RICK HAHN, RET. FBI SUPERVISOR (via phone):  Well, Dan, I think that the public has to understand that by going public in part that‘s a tactic used by law enforcement and the security people to try and further disrupt this conspiracy.  I don‘t think they would have gone public if they didn‘t have a good deal of intelligence knowing who was involved and knowing where this was coming from so that they could continue to work (INAUDIBLE), but I do think that they probably didn‘t feel like they had a complete handle on it and...

ABRAMS:  Right.

HAHN:  ... by going public, they do disrupt it. 

ABRAMS:  Here‘s what Mayor Bloomberg said only minutes ago. 


BLOOMBERG:  It was more specific as to timing and some of the sources had more information that would lead one to believe that it was not the kind of thing that appears in the intelligence community every day. 


ABRAMS:  And Steve Emerson, when they make the determination whether to raise the terror threat level, those are the very issues that come into play, how specific was it as to place, as to time, as to method? 

EMERSON:  Not just how specific, Dan, but also the credibility of the source.  And in fact, when he said—he used the word, plural, sources, he said sources, which would suggest that there were actually more than one source and that obviously would lead one to believe that it was a more credible threat.  Look in the end the credibility of the source is really the pivotal factor in which you make a determination like this. 

If somebody had come and concluded based on the source that he was not credible, that he was some conspiratorialist and there was no credibility whatsoever, they wouldn‘t make this determination.  Obviously somebody who had cultivated the source, who got the intelligence, made a decision and said this person has very specific intelligence.  They have had a credible record, and they are making statements that verify what else we‘ve received elsewhere.  And I think those three factors led the mayor and obviously the head of the FBI in New York to have (INAUDIBLE) press conference to make this public.

ABRAMS:  All right.  And again, we are continuing with our breaking news coverage.  In the last half an hour, the New York City mayor, the New York City police chief, a representative from the FBI holding a press conference to announce that there has been what they‘re describing as a credible threat to the New York City subway system.  With that said, they still are describing it as uncorroborated.  But they felt it was the most specific one that they have received to date, and as a result, that they thought it was important to let the New York City public know about it.  Here was Commissioner Ray Kelly minutes ago.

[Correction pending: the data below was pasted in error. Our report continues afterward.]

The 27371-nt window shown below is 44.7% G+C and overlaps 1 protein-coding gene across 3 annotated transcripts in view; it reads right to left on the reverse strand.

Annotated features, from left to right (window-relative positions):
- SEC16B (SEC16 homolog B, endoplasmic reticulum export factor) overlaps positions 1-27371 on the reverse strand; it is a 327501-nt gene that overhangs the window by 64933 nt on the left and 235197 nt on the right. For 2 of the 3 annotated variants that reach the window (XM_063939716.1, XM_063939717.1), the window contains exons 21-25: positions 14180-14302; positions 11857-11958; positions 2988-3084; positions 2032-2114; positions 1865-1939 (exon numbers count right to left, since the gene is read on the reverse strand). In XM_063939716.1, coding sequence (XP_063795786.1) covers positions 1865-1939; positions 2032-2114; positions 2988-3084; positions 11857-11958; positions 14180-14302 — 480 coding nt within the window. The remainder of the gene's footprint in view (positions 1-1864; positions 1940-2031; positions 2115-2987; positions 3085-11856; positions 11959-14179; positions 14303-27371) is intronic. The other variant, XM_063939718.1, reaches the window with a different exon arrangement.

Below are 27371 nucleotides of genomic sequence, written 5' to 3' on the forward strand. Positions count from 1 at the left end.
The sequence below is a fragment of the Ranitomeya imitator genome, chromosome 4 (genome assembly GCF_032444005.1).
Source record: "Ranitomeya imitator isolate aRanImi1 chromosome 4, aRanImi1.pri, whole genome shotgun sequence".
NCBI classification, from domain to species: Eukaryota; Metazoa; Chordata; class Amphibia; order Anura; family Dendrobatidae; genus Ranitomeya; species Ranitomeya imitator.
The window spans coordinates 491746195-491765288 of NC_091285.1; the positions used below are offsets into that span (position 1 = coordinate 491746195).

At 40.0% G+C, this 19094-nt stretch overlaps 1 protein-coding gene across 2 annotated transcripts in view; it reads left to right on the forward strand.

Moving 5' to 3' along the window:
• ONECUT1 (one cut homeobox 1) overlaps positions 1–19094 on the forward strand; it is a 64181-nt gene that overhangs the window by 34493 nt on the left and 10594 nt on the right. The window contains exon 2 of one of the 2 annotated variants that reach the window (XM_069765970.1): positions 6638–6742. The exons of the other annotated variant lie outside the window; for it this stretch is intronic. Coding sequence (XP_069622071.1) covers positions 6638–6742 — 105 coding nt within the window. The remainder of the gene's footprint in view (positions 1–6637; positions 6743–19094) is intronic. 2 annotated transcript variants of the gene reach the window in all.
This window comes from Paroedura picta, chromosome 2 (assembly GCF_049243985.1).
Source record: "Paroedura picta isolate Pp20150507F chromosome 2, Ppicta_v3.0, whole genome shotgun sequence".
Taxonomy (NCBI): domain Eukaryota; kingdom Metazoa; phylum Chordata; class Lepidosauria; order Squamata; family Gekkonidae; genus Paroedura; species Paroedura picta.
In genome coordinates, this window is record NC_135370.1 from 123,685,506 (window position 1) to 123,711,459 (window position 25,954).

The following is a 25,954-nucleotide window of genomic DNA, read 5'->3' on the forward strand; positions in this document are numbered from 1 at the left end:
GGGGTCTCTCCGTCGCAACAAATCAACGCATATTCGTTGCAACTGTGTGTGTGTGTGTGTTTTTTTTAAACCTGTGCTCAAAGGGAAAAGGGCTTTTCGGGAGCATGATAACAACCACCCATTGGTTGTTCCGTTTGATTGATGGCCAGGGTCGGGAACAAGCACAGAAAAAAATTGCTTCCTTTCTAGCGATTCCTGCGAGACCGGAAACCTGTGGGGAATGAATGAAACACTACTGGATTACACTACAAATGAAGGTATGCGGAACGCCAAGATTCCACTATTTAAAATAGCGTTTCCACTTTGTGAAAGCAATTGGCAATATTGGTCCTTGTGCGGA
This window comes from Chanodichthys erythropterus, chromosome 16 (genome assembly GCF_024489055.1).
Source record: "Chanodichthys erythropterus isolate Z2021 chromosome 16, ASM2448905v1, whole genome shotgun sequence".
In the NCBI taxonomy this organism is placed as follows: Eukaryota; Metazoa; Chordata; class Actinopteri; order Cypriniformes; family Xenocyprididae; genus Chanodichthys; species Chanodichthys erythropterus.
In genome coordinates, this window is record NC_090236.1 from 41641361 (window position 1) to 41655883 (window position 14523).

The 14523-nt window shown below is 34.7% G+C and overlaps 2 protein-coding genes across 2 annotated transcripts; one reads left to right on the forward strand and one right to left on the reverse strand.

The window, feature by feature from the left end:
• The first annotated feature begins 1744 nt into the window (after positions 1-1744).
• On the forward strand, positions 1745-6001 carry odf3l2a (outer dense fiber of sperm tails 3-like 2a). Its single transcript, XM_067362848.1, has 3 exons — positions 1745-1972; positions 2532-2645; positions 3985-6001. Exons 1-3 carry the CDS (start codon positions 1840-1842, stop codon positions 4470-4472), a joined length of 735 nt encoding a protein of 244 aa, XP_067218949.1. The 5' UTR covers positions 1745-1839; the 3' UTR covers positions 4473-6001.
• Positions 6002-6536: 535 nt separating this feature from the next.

RAY KELLY, NEW YORK POLICE COMMISSIONER:  Because of the heightened concerns, the police department will be paying particular attention to briefcases, baby strollers, luggage and other containers. 


ABRAMS:  Bernard Kerik is back with us, the former New York City police chief.  Bernie, how realistic is that?  The ability to check briefcases, suitcases, items like that for people who get on the subway? 

KERIK:  Well, they are going to do it randomly.  They have been doing it since the London bombings.  They‘ve been doing a lot of that randomly, but if they (INAUDIBLE) at this point, they‘ll make a special effort, as you said earlier (INAUDIBLE) cops going down into the system now. 

They‘ll probably set up checkpoints inside and outside.  They‘ll be technical surveillance.  There‘ll be a number of things where they look at things like briefcases and strollers (INAUDIBLE) urging people (INAUDIBLE) system because in all probability (INAUDIBLE) and they‘re going to make (INAUDIBLE) definite effort to look at stuff like that.

ABRAMS:  All right, Bernard Kerik is calling us from Amman, Jordan, and so you can hear that the connection is not so great.  So we thank you, Bernie for taking the time from Jordan to call into the program.

Keep in mind that during this press conference, the FBI official Mark

Mershon, said that the nature of the threat is classified, but called it a

·         called is so-on point that they shared the information with the NYPD and said the threat had been partially disrupted, partially disrupted, but could not and would not give details.  He added that multiple individuals alleged to be involved in it and that some of them have been resolved. 

NBC‘s Mike Taibbi is at one of the subway stations now in New York City and he joins us from there.  Mike, does it seem like business as usual?

MIKE TAIBBI, NBC NEWS CORRESPONDENT:  Yes, it does Dan.  I think the mayor was making that point, too.  It‘s going to continue to be business as usual.  That business as usual was defined (INAUDIBLE) where the threat always exist.  He said and I—quote—“look, we‘re not going to reach a point where we can say, referring to the threat, that it‘s over.  It is just not that kind of a thing that is ever going to be over.”